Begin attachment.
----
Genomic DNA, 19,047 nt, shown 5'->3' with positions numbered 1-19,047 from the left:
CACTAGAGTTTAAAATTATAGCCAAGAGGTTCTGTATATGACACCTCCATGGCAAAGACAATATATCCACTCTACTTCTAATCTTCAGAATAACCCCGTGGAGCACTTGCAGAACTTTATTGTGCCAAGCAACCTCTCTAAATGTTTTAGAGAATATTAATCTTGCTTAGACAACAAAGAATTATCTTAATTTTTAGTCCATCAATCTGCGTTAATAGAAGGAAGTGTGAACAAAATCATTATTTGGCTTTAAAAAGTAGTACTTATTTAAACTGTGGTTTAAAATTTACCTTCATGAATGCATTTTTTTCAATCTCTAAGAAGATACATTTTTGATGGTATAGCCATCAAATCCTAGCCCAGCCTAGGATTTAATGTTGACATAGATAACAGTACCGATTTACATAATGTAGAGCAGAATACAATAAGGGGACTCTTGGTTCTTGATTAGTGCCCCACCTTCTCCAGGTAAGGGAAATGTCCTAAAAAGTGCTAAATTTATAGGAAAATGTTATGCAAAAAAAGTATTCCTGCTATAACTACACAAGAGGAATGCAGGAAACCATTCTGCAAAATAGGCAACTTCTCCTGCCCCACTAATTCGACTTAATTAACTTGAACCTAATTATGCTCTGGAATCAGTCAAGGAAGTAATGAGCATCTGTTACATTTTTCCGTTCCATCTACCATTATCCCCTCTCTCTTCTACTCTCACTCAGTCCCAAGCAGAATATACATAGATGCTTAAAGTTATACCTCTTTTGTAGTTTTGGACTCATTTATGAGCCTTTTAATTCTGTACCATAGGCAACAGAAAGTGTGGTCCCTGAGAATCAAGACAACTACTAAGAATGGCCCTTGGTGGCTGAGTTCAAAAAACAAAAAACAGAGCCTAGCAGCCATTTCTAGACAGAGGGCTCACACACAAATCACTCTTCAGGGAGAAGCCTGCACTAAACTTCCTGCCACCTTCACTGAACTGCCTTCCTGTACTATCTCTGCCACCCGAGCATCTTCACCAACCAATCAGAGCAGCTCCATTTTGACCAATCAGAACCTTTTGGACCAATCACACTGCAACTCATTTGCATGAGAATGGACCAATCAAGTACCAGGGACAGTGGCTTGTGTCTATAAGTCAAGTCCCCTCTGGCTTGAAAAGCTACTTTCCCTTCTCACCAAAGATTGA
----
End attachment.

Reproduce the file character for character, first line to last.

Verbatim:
Genomic DNA, 19,047 nt, shown 5'->3' with positions numbered 1-19,047 from the left:
CACTAGAGTTTAAAATTATAGCCAAGAGGTTCTGTATATGACACCTCCATGGCAAAGACAATATATCCACTCTACTTCTAATCTTCAGAATAACCCCGTGGAGCACTTGCAGAACTTTATTGTGCCAAGCAACCTCTCTAAATGTTTTAGAGAATATTAATCTTGCTTAGACAACAAAGAATTATCTTAATTTTTAGTCCATCAATCTGCGTTAATAGAAGGAAGTGTGAACAAAATCATTATTTGGCTTTAAAAAGTAGTACTTATTTAAACTGTGGTTTAAAATTTACCTTCATGAATGCATTTTTTTCAATCTCTAAGAAGATACATTTTTGATGGTATAGCCATCAAATCCTAGCCCAGCCTAGGATTTAATGTTGACATAGATAACAGTACCGATTTACATAATGTAGAGCAGAATACAATAAGGGGACTCTTGGTTCTTGATTAGTGCCCCACCTTCTCCAGGTAAGGGAAATGTCCTAAAAAGTGCTAAATTTATAGGAAAATGTTATGCAAAAAAAGTATTCCTGCTATAACTACACAAGAGGAATGCAGGAAACCATTCTGCAAAATAGGCAACTTCTCCTGCCCCACTAATTCGACTTAATTAACTTGAACCTAATTATGCTCTGGAATCAGTCAAGGAAGTAATGAGCATCTGTTACATTTTTCCGTTCCATCTACCATTATCCCCTCTCTCTTCTACTCTCACTCAGTCCCAAGCAGAATATACATAGATGCTTAAAGTTATACCTCTTTTGTAGTTTTGGACTCATTTATGAGCCTTTTAATTCTGTACCATAGGCAACAGAAAGTGTGGTCCCTGAGAATCAAGACAACTACTAAGAATGGCCCTTGGTGGCTGAGTTCAAAAAACAAAAAACAGAGCCTAGCAGCCATTTCTAGACAGAGGGCTCACACACAAATCACTCTTCAGGGAGAAGCCTGCACTAAACTTCCTGCCACCTTCACTGAACTGCCTTCCTGTACTATCTCTGCCACCCGAGCATCTTCACCAACCAATCAGAGCAGCTCCATTTTGACCAATCAGAACCTTTTGGACCAATCACACTGCAACTCATTTGCATGAGAATGGACCAATCAAGTACCAGGGACAGTGGCTTGTGTCTATAAGTCAAGTCCCCTCTGGCTTGAAAAGCTACTTTCCCTTCTCACCAAAGATTGA